Well, what a question! At first glance, these two animals may seem worlds apart on the pet scale, but although they certainly have their differences, they also share a surprising number of qualities. Whether you’re a fan of fur or feathers, let’s see how they compare on the ‘best pet’ scale!
Cuteness and cuddle factor
Let’s start with an easy (and important!) one. For me, cats are a clear winner here: soft fur and purring warmth over scaly legs and feathers any day! I have met the odd affectionate chicken who will venture inside and settle on a human lap for petting; however, most are happiest outdoors and independent. Likewise, some cats shun human contact and will only tolerate the odd stroke. Whereas others will twine through your legs affectionately all day long and jump on your lap whenever you stop moving. There are individuals in all species, with different characters and differing needs for human interaction.
Both species definitely have the cuteness factor! Picture the fluffy chicks chirping excitedly and hopping along after proud mother hen, glossy feathers gleaming in sunlight as they run towards you for food. Or imagine cuddling up with a bundle of soft purring fluff in front of a roaring fire. Which wins for you?
My Winner: Cats!
What will they cost me?
It’s another big ask: how much money do you need to take them on? The initial outlay can vary a lot for both species. Pedigree cats from a reputable breeder can set you back hundreds of pounds. A kitten from an accidental litter may be given away to a good home free of charge, with thanks. Rescue centres may ask for a donation or charge a small fee. Chickens, too, can vary in initial cost. There are multiple varieties and breeds and there is a big difference between purchasing point-of-lay pullets (young hens) or opting to adopt some ex-battery layers.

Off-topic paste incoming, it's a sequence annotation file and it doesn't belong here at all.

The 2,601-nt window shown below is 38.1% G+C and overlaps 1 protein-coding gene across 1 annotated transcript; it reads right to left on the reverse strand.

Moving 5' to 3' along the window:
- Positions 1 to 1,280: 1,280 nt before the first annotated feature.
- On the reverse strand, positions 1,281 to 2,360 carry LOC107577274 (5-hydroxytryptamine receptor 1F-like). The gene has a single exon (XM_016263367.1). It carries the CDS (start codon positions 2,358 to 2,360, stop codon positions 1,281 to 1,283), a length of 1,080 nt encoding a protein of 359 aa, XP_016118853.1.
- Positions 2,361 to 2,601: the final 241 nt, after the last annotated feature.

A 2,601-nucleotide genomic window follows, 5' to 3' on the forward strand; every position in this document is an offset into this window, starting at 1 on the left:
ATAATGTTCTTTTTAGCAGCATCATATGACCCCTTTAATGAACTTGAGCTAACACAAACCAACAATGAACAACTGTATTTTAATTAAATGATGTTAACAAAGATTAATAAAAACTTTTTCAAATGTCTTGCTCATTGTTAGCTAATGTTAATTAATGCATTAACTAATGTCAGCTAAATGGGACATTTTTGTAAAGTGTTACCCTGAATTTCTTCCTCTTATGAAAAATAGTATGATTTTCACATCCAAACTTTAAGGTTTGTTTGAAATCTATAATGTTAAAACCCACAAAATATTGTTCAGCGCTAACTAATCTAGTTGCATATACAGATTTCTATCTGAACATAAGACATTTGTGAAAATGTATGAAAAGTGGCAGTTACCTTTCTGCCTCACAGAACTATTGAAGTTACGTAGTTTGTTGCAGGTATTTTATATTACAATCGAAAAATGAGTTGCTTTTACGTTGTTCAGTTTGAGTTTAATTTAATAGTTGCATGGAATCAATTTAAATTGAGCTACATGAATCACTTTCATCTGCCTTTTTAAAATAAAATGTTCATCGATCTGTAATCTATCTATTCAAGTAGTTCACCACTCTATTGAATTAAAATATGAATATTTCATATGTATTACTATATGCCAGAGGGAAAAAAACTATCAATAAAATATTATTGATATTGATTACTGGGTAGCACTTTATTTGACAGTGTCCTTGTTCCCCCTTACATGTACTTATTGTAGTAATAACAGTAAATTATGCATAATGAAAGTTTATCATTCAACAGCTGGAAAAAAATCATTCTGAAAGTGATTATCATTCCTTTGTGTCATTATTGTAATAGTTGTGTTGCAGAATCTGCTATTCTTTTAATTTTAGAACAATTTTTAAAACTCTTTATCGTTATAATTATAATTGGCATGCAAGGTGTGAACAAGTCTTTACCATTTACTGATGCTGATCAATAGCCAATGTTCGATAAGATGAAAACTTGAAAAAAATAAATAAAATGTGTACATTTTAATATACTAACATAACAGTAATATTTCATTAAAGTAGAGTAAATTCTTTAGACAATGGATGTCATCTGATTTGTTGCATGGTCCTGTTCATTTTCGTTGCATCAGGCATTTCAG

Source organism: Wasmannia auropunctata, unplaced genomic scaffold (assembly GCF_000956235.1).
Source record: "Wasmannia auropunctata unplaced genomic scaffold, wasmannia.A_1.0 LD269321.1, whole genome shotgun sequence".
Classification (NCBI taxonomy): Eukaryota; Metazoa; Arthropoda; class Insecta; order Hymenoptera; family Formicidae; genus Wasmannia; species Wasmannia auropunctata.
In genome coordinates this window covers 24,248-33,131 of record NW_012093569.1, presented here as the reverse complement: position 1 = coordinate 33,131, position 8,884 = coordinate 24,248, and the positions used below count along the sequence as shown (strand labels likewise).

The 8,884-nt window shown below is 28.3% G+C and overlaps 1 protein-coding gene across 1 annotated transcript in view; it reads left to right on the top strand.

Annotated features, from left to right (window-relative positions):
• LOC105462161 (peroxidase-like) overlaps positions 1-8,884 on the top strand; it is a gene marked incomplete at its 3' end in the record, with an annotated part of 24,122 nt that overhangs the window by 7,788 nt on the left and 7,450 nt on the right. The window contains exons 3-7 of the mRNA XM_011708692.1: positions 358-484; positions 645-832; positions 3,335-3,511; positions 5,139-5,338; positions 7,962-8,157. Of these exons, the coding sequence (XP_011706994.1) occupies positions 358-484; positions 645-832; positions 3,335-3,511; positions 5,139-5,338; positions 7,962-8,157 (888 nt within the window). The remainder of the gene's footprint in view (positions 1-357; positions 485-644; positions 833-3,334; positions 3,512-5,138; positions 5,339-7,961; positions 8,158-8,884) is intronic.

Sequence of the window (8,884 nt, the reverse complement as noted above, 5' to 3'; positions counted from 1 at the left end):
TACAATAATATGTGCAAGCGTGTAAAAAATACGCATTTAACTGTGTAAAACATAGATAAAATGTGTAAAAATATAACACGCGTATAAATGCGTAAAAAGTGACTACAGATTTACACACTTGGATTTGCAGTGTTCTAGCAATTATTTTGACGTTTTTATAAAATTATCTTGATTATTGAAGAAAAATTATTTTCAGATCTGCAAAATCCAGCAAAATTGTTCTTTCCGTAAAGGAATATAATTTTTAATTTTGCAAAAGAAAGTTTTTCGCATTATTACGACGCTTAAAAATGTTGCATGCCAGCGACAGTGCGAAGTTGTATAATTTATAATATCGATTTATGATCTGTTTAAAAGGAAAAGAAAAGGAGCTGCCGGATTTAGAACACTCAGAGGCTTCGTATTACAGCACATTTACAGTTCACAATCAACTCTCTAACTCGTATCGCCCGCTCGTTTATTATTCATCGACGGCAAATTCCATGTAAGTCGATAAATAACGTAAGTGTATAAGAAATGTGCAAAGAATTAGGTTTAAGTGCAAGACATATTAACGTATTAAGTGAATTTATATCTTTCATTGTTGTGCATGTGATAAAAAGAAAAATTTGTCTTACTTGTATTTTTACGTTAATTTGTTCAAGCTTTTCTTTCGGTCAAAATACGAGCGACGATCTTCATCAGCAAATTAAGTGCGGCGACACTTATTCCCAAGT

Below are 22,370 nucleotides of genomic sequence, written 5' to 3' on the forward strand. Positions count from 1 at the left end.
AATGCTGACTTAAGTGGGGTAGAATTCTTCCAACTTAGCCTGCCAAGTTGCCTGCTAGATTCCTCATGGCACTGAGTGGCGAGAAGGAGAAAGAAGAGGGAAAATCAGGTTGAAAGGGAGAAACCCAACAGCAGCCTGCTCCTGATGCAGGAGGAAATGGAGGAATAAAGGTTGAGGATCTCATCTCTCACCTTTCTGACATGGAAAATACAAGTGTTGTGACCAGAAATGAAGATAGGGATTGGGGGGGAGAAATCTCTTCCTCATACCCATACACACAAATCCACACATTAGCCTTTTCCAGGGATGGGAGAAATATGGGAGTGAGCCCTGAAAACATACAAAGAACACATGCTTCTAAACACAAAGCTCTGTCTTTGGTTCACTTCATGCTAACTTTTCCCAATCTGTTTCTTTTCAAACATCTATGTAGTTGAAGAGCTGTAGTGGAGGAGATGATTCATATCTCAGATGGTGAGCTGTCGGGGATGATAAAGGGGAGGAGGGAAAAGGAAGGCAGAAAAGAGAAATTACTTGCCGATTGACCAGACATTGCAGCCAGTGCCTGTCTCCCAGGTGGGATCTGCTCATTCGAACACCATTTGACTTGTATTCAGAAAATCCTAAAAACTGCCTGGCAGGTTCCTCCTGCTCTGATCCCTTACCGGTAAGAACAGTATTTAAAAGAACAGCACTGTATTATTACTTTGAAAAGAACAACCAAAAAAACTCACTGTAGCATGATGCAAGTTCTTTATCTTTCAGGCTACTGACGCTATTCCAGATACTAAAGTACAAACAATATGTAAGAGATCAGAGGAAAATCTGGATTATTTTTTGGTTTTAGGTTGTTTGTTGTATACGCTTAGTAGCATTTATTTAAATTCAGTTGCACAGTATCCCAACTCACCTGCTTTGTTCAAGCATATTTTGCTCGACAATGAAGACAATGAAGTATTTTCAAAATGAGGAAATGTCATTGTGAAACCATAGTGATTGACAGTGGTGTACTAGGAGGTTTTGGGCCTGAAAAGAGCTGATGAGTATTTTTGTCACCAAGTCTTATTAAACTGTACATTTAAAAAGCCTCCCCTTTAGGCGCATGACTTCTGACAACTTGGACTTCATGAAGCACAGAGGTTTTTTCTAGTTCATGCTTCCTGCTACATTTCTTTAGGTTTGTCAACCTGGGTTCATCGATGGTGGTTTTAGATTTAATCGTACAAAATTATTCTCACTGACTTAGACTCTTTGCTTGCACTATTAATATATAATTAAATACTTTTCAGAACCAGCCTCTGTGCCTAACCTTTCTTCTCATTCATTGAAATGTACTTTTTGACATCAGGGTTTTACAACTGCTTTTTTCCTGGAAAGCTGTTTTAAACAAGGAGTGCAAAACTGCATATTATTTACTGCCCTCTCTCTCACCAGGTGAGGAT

New cat owners often go to town on purchasing toys, beds and other accessories. All that is really needed is food and water bowls and some litter trays (usually one more than the number of cats). In my experience, cats will ignore any expensive bed bought specifically for them. Instead commandeer your favourite armchair, or a cardboard box earmarked for the recycling! Chickens will need a bit more equipment to get started: think a predator-proof enclosed coop with nesting and laying areas. They will also need access to a safe outdoors space. Feeders and drinkers will be necessary, as will a stock of food.